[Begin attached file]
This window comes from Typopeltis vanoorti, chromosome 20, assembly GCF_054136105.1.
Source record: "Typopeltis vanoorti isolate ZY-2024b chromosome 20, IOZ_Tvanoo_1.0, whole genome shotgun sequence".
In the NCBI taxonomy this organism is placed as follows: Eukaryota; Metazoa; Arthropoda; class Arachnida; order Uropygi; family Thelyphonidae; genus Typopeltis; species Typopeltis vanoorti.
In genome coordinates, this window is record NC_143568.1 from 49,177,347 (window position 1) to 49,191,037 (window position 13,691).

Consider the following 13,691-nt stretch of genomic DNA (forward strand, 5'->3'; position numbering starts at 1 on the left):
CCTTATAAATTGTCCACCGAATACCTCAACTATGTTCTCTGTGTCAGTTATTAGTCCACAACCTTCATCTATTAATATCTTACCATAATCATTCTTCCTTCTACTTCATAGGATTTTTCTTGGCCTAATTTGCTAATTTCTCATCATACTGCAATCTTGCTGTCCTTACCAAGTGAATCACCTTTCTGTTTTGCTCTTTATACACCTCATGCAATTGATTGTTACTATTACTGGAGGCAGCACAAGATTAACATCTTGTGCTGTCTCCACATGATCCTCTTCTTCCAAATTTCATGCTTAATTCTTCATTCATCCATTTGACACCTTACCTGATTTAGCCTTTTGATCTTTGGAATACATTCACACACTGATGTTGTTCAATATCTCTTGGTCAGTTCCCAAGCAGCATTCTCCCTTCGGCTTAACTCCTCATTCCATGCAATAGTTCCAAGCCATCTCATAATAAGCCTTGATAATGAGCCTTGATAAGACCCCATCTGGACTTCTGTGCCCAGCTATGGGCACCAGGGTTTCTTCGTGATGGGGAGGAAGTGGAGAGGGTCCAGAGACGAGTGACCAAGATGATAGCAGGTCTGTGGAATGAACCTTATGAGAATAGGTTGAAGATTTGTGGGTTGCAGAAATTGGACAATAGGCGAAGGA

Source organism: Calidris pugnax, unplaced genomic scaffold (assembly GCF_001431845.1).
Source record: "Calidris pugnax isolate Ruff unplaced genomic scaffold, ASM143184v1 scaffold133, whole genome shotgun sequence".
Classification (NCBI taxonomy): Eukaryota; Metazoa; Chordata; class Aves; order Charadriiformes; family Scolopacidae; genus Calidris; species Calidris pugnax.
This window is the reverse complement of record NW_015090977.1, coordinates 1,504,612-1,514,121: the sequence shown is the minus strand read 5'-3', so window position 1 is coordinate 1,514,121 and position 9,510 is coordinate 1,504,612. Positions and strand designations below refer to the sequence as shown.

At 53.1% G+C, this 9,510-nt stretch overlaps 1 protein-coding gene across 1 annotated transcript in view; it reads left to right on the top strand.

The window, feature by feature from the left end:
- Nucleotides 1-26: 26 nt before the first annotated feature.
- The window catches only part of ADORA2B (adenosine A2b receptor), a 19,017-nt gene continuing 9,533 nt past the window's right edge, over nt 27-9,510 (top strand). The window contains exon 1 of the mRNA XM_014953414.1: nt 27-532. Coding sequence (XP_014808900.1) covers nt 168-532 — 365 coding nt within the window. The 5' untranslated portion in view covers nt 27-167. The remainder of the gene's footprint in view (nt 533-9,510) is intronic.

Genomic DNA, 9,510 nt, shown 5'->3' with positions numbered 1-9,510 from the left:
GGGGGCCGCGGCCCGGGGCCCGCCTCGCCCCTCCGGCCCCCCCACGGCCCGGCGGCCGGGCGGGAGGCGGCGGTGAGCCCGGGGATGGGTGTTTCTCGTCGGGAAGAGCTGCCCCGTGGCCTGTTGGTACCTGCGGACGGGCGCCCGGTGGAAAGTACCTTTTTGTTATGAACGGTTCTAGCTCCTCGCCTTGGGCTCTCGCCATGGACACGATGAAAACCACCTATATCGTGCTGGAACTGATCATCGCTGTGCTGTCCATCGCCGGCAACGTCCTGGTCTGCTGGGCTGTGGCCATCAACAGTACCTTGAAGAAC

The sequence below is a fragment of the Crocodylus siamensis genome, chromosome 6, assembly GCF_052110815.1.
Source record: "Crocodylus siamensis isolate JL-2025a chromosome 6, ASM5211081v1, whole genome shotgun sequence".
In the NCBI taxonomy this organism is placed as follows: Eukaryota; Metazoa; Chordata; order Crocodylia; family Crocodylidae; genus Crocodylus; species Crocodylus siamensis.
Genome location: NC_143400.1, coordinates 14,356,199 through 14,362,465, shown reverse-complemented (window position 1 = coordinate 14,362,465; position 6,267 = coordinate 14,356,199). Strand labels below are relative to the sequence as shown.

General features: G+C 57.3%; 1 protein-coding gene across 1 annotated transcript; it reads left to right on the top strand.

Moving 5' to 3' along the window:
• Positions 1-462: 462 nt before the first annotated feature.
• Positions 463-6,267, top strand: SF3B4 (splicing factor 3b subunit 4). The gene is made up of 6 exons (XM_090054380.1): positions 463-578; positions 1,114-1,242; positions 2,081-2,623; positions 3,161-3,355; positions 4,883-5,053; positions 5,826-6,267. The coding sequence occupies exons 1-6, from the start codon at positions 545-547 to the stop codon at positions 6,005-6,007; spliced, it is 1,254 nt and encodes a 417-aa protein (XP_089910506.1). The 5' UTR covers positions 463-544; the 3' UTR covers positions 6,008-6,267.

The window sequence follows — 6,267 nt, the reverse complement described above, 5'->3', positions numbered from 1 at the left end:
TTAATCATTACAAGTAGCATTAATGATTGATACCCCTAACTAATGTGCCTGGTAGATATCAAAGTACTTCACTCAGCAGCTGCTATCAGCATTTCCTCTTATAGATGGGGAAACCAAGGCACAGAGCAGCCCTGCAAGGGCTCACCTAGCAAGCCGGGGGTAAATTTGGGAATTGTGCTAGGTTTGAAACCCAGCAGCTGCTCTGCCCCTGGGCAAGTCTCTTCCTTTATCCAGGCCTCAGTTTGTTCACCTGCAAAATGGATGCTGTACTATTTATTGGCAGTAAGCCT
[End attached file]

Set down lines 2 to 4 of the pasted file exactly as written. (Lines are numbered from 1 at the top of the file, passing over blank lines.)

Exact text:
Source record: "Typopeltis vanoorti isolate ZY-2024b chromosome 20, IOZ_Tvanoo_1.0, whole genome shotgun sequence".
In the NCBI taxonomy this organism is placed as follows: Eukaryota; Metazoa; Arthropoda; class Arachnida; order Uropygi; family Thelyphonidae; genus Typopeltis; species Typopeltis vanoorti.
In genome coordinates, this window is record NC_143568.1 from 49,177,347 (window position 1) to 49,191,037 (window position 13,691).